Posted on Oct 26, 2009 | Comments 0
Metering is a setting we usually ignore when taking a picture even though it is very important.
It usually troubles the amateur photographers making them believe it has to do with the distance measuring.
This setting is not present in all the digital cameras but it is good to know that the metering feature of the camera measures the light amount reaching the sensor and helps with the exposure time of the subject.
The spot metering measures only a small portion of the frame, around 3-8% depending on the camera, represented only by a little circle in the viewfinder.
Through the qualities of this type of metering you can find out the accuracy of exposure measurement without the influence of another frame area and it is generally used for the frames where the light is behind the subject.
For example if the back of the subject is strongly illuminated –like a sunrise- and the front of the subject is underexposed, spot metering can measure correctly the light exposure reaching the subject’s face, calculating exposure so the subject will be captured clearly. The only thing worth mentioning is that the items around the subject will be still overexposed.
Another practical use of spot metering is the moment of photographing the moon because the very dark nature of the background will tend to overexpose the moon. The spot metering will expose the moon accurately and underexpose the rest of scene.
Center-weighted average metering concentrates the sensor between 60 and 80% of the sensibility in the center of the frame losing the sensibility for the sides. Some of the photo cameras allow the user to adjust the sensibility from the center to the sides.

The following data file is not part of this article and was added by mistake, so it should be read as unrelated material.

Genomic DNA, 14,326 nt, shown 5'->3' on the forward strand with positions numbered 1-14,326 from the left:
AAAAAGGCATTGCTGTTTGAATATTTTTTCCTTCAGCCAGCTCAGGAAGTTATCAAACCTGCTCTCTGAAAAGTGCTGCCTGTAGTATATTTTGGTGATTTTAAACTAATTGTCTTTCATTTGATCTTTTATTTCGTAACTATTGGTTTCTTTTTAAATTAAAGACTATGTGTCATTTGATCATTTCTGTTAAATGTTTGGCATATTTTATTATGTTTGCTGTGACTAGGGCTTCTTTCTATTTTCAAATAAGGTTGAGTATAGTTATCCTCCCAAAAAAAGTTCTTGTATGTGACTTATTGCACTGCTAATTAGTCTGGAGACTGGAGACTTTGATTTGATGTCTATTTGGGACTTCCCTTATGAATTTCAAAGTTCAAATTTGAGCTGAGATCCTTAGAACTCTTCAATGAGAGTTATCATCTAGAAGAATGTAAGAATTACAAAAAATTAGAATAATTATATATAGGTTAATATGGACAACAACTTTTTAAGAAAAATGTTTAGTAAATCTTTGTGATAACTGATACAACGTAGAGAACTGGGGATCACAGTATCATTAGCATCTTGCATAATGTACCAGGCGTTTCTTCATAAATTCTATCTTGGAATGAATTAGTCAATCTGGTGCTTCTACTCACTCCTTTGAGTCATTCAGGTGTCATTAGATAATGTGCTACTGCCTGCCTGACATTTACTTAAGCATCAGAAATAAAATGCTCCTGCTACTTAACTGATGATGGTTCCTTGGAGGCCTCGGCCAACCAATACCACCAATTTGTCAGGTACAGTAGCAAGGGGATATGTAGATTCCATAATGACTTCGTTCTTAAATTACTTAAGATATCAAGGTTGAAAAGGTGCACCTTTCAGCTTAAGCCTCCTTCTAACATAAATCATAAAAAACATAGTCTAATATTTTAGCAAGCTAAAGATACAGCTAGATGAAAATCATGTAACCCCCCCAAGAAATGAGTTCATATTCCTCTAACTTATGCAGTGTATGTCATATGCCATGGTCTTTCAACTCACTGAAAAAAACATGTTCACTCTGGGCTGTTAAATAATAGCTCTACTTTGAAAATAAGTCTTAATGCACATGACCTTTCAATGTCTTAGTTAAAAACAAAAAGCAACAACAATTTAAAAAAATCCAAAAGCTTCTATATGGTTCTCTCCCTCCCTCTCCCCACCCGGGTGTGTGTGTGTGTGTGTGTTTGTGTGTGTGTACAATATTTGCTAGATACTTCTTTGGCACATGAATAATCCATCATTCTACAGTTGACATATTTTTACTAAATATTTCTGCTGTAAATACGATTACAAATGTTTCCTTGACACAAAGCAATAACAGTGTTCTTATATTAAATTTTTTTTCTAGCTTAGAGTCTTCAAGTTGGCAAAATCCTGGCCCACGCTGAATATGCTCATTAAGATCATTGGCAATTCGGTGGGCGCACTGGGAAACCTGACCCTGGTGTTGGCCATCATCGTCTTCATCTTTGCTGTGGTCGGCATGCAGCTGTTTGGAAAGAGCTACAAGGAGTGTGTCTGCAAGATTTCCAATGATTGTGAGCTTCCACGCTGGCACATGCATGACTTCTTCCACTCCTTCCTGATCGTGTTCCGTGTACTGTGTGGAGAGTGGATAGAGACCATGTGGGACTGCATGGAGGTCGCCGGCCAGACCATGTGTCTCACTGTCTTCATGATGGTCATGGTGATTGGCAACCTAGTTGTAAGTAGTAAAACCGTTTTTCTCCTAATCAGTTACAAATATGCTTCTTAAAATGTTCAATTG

This method has a great advantage because it does not allow the metering system to be “tricked” by the small light areas on the sides of the frame. Most of the times this type of metering brings up the best results in the photographed scenes.
The average metering calculates a media of the whole scene luminosity and sets an exposure without considering a certain area of the scene.
The partial metering is very similar to the spot metering the difference being the frame area used to measure the scene, because the partial metering covers 9-12 % of the scene. It can be used when you have areas with very strong light or on the contrary very dark areas.
The metering can help a photographer capture original frames and can turn the art of digital photography in a trip beyond the mere view of a subject into the light manipulation that can result an amazing photograph.
Posted in: Performance Metrics